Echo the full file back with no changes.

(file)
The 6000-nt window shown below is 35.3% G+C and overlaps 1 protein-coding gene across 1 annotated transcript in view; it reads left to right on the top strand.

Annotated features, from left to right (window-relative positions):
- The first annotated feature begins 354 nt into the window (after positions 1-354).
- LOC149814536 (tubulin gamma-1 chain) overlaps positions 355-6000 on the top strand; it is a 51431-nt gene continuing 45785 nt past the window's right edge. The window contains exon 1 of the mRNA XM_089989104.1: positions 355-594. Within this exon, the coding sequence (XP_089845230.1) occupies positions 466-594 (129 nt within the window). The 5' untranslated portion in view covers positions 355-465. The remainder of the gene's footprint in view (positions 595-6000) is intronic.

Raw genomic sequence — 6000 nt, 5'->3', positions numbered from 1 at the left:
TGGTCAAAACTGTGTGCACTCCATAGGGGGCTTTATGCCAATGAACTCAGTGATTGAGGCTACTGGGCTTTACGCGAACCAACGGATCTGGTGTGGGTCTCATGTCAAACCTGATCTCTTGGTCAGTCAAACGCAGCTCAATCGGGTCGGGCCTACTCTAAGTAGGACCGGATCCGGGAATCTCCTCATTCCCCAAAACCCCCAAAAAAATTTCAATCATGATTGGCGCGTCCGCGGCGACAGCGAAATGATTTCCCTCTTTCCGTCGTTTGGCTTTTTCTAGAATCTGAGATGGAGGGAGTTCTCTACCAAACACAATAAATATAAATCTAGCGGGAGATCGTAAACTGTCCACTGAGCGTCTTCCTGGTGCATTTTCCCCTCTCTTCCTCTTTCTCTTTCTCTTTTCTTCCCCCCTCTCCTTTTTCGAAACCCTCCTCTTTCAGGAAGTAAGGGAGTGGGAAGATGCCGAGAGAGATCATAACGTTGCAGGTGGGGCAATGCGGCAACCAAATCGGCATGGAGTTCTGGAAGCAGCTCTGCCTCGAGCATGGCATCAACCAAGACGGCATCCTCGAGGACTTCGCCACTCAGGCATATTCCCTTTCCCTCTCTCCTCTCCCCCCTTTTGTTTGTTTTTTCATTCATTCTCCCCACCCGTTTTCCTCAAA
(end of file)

The 6000-nt window shown below is 35.3% G+C and overlaps 1 protein-coding gene across 1 annotated transcript in view; it reads left to right on the top strand.

Annotated features, from left to right (window-relative positions):
- The first annotated feature begins 354 nt into the window (after positions 1-354).
- LOC149814536 (tubulin gamma-1 chain) overlaps positions 355-6000 on the top strand; it is a 51431-nt gene continuing 45785 nt past the window's right edge. The window contains exon 1 of the mRNA XM_089989104.1: positions 355-594. Within this exon, the coding sequence (XP_089845230.1) occupies positions 466-594 (129 nt within the window). The 5' untranslated portion in view covers positions 355-465. The remainder of the gene's footprint in view (positions 595-6000) is intronic.

Raw genomic sequence — 6000 nt, 5'->3', positions numbered from 1 at the left:
TGGTCAAAACTGTGTGCACTCCATAGGGGGCTTTATGCCAATGAACTCAGTGATTGAGGCTACTGGGCTTTACGCGAACCAACGGATCTGGTGTGGGTCTCATGTCAAACCTGATCTCTTGGTCAGTCAAACGCAGCTCAATCGGGTCGGGCCTACTCTAAGTAGGACCGGATCCGGGAATCTCCTCATTCCCCAAAACCCCCAAAAAAATTTCAATCATGATTGGCGCGTCCGCGGCGACAGCGAAATGATTTCCCTCTTTCCGTCGTTTGGCTTTTTCTAGAATCTGAGATGGAGGGAGTTCTCTACCAAACACAATAAATATAAATCTAGCGGGAGATCGTAAACTGTCCACTGAGCGTCTTCCTGGTGCATTTTCCCCTCTCTTCCTCTTTCTCTTTCTCTTTTCTTCCCCCCTCTCCTTTTTCGAAACCCTCCTCTTTCAGGAAGTAAGGGAGTGGGAAGATGCCGAGAGAGATCATAACGTTGCAGGTGGGGCAATGCGGCAACCAAATCGGCATGGAGTTCTGGAAGCAGCTCTGCCTCGAGCATGGCATCAACCAAGACGGCATCCTCGAGGACTTCGCCACTCAGGCATATTCCCTTTCCCTCTCTCCTCTCCCCCCTTTTGTTTGTTTTTTCATTCATTCTCCCCACCCGTTTTCCTCAAA